I’ve created this recipe at the request of a family friend, currently living in LA (maybe she hasn’t been to enough ‘eat as much as you like’ breakfasts!). She asked me to blog about “some of those little pancakes with whipped butter and maple syrup”. If any more of you have requests please let me know and I’ll see what I can do.
I decided to combine the butter and the maple syrup into ‘whipped maple butter’.
This recipe will feed four at a pinch, but when I cooked them this morning, the two of us together ate about 2/3rds of the recipe (the rest will be frozen and revived in the microwave). I doubt that they will remain frozen very long, so I am just storing the remaining maple butter in the fridge.
- 50g salted butter (cut into small cubes and slightly soften in the microwave (on ‘defrost’ for 45 seconds))
- 100ml maple syrup
- 150g plain flour
- 2.5 tsp (generous) baking powder
- 200g milk
- 1 large egg
- 1 tbsp oil (and I also used extra oil to grease my griddle – it’s non-stick, but it’s old)
To make the butter, beat it well using an electric whisk. Carry on beating and gradually add the maple syrup until it’s fully incorporated into the butter (this is a bit like making mayonnaise, but much easier as it is less inclined to curdle). Transfer the whipped maple butter to a small dish (eg a ramekin dish).
Heat the griddle (at the maximum heat setting).
Sieve the flour and baking powder together into a mixing bowl (make sure the baking powder is well distributed). Beat the milk, egg and oil in a measuring jug. Pour almost all of the jug contents into the flour and beat together with an electric whisk (or you can use a hand blender in the large beaker (usually supplied with the hand blender) in which case you put all the ingredients into the beaker and press the button). The finished product should be a thick batter (rather like whipped cream (at the smooth stage) before it starts forming peaks). Add the remaining jug contents if necessary. Cook the pancakes as soon as possible as the baking powder is activated as soon as the liquid ingredients are added.
Using a table spoon, place rounds of batter on the hot griddle. Bubbles will start to appear – this is the time to flip the pancakes (using a palate knife or egg slice). They will be ready when both sides are a light golden golden colour (if the first side to be cooked looks pale then just flip it over once more).
Eat the hot pancakes (spread generously with the whipped maple butter) as soon as possible.
The tasty looking loaf (right) is from: The Little Loaf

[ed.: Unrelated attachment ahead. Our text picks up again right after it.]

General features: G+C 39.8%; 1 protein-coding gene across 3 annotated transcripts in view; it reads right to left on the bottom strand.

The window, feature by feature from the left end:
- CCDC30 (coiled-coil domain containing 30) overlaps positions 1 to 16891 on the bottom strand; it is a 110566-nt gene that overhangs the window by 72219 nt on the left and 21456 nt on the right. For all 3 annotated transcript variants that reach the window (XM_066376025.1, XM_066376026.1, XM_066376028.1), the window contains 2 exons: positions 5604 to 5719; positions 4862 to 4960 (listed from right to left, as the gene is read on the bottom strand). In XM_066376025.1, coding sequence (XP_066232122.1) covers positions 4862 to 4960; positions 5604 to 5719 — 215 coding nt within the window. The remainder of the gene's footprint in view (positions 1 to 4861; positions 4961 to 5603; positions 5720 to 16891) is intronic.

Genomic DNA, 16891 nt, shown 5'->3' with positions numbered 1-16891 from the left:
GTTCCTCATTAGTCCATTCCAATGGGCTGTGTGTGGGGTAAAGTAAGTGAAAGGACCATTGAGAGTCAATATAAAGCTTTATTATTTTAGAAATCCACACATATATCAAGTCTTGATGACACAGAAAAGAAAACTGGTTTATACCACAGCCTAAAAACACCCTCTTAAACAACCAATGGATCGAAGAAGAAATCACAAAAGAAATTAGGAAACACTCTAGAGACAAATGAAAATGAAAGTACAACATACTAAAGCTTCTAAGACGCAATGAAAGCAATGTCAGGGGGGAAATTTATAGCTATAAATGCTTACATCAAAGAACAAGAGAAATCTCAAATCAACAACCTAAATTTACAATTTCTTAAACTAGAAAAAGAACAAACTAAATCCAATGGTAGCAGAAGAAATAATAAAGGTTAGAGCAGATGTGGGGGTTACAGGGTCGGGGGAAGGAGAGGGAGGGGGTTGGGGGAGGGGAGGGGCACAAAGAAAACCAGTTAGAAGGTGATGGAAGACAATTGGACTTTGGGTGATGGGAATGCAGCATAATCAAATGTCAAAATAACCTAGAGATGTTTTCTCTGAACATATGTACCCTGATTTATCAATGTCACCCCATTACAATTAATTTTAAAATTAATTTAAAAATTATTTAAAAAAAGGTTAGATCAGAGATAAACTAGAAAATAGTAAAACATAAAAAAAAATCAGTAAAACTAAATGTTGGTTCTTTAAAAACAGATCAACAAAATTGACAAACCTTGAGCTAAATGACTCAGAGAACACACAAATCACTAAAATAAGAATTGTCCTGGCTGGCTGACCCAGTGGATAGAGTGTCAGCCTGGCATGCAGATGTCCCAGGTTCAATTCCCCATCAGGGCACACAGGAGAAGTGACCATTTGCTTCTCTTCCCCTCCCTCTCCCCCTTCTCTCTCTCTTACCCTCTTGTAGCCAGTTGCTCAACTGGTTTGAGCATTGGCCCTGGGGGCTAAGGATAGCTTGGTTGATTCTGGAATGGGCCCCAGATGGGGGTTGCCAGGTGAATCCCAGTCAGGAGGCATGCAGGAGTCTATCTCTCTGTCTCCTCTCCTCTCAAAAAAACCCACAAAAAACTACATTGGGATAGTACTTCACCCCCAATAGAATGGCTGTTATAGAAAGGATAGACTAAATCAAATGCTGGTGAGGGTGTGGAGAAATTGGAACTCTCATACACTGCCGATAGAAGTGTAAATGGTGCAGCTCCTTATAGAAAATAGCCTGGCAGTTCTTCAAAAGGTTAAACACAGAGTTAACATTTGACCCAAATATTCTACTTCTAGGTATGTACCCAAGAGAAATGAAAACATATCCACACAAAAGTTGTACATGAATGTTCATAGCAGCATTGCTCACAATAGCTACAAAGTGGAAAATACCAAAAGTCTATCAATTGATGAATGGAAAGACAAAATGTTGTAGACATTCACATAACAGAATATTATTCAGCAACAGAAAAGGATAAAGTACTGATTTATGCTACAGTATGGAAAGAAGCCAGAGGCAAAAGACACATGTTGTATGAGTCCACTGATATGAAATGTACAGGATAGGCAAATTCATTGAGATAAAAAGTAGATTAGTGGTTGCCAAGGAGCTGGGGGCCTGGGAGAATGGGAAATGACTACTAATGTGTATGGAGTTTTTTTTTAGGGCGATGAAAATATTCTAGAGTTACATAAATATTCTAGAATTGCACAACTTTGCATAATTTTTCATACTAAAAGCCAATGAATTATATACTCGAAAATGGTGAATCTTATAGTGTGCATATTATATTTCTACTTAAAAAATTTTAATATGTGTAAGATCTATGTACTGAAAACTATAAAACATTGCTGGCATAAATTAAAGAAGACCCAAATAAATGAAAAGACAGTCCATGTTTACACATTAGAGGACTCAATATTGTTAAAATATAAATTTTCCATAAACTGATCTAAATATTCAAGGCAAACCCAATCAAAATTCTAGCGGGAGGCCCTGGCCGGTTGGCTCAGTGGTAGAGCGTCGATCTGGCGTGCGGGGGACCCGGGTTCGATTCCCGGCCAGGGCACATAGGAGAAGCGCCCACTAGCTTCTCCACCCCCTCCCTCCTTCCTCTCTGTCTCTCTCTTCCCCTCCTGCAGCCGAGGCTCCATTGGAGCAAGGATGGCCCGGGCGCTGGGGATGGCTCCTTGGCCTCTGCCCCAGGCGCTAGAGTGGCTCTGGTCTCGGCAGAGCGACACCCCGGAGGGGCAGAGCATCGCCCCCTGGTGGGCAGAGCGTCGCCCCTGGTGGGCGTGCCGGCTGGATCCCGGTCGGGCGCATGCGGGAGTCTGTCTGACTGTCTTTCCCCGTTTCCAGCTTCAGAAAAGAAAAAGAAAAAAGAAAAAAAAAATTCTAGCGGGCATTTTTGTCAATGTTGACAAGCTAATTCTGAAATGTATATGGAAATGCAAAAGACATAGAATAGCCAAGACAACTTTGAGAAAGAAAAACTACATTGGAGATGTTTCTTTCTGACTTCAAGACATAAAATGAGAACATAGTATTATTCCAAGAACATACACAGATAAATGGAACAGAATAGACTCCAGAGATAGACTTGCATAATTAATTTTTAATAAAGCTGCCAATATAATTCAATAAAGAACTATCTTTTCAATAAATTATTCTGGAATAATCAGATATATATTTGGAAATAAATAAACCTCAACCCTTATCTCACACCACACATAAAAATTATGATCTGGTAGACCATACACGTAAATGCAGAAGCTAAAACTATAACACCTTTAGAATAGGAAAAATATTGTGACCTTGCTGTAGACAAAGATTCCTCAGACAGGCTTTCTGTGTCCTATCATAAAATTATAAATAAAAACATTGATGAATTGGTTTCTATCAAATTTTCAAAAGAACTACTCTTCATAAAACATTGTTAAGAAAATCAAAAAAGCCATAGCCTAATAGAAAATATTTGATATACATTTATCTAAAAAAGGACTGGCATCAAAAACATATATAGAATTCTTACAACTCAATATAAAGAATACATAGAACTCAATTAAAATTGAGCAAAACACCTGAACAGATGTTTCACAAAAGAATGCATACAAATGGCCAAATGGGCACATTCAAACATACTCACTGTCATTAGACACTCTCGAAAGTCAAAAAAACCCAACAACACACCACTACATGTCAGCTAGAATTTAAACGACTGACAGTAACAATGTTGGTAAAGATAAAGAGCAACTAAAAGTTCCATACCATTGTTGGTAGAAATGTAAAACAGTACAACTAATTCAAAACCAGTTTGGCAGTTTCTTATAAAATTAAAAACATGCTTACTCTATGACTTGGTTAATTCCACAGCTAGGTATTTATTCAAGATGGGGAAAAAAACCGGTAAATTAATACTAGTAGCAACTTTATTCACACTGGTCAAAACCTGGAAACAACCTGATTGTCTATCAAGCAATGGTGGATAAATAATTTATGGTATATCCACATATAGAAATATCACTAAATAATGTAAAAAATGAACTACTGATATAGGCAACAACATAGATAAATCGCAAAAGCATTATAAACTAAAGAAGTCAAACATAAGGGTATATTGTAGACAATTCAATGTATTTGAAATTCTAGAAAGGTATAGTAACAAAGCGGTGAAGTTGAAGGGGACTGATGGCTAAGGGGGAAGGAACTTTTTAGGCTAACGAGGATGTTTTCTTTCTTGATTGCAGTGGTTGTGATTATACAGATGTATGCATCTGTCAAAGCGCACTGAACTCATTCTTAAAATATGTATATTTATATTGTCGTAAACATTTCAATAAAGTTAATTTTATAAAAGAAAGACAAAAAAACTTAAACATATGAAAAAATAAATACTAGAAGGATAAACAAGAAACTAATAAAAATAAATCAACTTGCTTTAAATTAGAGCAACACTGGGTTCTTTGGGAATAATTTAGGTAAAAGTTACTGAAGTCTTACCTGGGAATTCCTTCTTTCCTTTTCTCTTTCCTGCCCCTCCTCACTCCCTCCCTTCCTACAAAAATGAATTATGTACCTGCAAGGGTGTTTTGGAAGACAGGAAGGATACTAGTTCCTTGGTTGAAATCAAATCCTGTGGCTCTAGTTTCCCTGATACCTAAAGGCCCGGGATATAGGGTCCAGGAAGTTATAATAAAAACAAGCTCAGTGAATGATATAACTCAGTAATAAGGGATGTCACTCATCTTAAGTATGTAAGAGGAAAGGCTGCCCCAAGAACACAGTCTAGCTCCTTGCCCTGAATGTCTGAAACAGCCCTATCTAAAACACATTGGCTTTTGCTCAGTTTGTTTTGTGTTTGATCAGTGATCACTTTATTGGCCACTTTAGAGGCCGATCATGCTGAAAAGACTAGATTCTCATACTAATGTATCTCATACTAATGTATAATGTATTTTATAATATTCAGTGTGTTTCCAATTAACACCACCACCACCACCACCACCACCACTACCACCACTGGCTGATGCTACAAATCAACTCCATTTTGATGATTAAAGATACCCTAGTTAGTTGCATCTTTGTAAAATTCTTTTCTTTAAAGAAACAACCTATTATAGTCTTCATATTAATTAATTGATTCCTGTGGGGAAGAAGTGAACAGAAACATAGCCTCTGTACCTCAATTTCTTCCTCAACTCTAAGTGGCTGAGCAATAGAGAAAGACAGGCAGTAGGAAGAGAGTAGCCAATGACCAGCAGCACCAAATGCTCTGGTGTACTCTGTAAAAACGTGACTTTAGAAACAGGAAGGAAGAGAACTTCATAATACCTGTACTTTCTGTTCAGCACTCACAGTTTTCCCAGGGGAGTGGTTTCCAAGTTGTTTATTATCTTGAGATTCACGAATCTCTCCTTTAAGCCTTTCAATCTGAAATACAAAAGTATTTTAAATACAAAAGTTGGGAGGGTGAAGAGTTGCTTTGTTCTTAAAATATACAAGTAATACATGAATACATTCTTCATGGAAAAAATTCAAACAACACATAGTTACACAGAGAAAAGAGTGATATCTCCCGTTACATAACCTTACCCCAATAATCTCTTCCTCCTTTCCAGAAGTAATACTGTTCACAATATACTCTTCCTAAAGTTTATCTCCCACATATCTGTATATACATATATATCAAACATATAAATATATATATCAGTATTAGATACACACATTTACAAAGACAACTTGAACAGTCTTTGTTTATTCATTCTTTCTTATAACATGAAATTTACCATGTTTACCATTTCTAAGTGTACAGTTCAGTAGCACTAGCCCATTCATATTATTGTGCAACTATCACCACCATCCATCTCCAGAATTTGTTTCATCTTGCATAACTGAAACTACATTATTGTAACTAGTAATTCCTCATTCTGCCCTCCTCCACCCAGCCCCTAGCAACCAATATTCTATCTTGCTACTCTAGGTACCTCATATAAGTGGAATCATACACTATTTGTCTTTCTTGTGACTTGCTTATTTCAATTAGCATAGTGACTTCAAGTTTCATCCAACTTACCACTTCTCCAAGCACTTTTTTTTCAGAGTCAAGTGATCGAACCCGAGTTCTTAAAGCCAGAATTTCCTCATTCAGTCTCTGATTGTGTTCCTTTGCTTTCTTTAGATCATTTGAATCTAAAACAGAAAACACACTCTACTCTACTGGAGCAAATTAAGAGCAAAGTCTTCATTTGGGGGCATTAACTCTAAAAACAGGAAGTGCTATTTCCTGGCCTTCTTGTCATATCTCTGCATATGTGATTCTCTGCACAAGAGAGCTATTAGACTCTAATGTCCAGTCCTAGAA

The UK’s mega-backers who produce all that tasteless spongy bread using the Chorleywood Method think that government imposed further salt cuts will pose problems for their manufacturing process.
Maybe it will, you need salt for added flavour (especially) if you are using cheap ingredients, and it seems that salt also serves to strengthen gluten (British wheat has less gluten than wheat produced in North America). However salt also decreases the fermentation activity of yeast, so less of it might make their bread-making even faster!
I have made very tasty bread containing nothing other than wholemeal/white flour (50/50), water, yeast, sugar and a bit of oil to ‘paint’ on the top of the loaf to improve the crust. It tastes even better if you knead in a few seeds (sunflower, pumpkin and linseed), before leaving it to prove prior baking.
Homemade bread is much tastier a more satisfying that much of the bread you can buy in the shops. I’m not including ‘artisan bread’ in this ‘bad bread’ category, but then artisan bread if often quite expensive. You get what you pay for, but if you put in the same amount of effort yourself you can have inexpensive, tasty, satisfying bread.
In my opinion you don’t need a breadmaking machine. Yes, making decent bread is a long process, but it actually ties up very little of your time. You just need to be available to do the kneading and baking and the timing can be flexible depending on the ambient temperature during the proving process and the quantity of yeast used. There’s also very little more therapeutic than kneading dough!
I’ll be dealing with the bread-making process in a later post. Meanwhile here’s my daughter’s efforts with sourdough.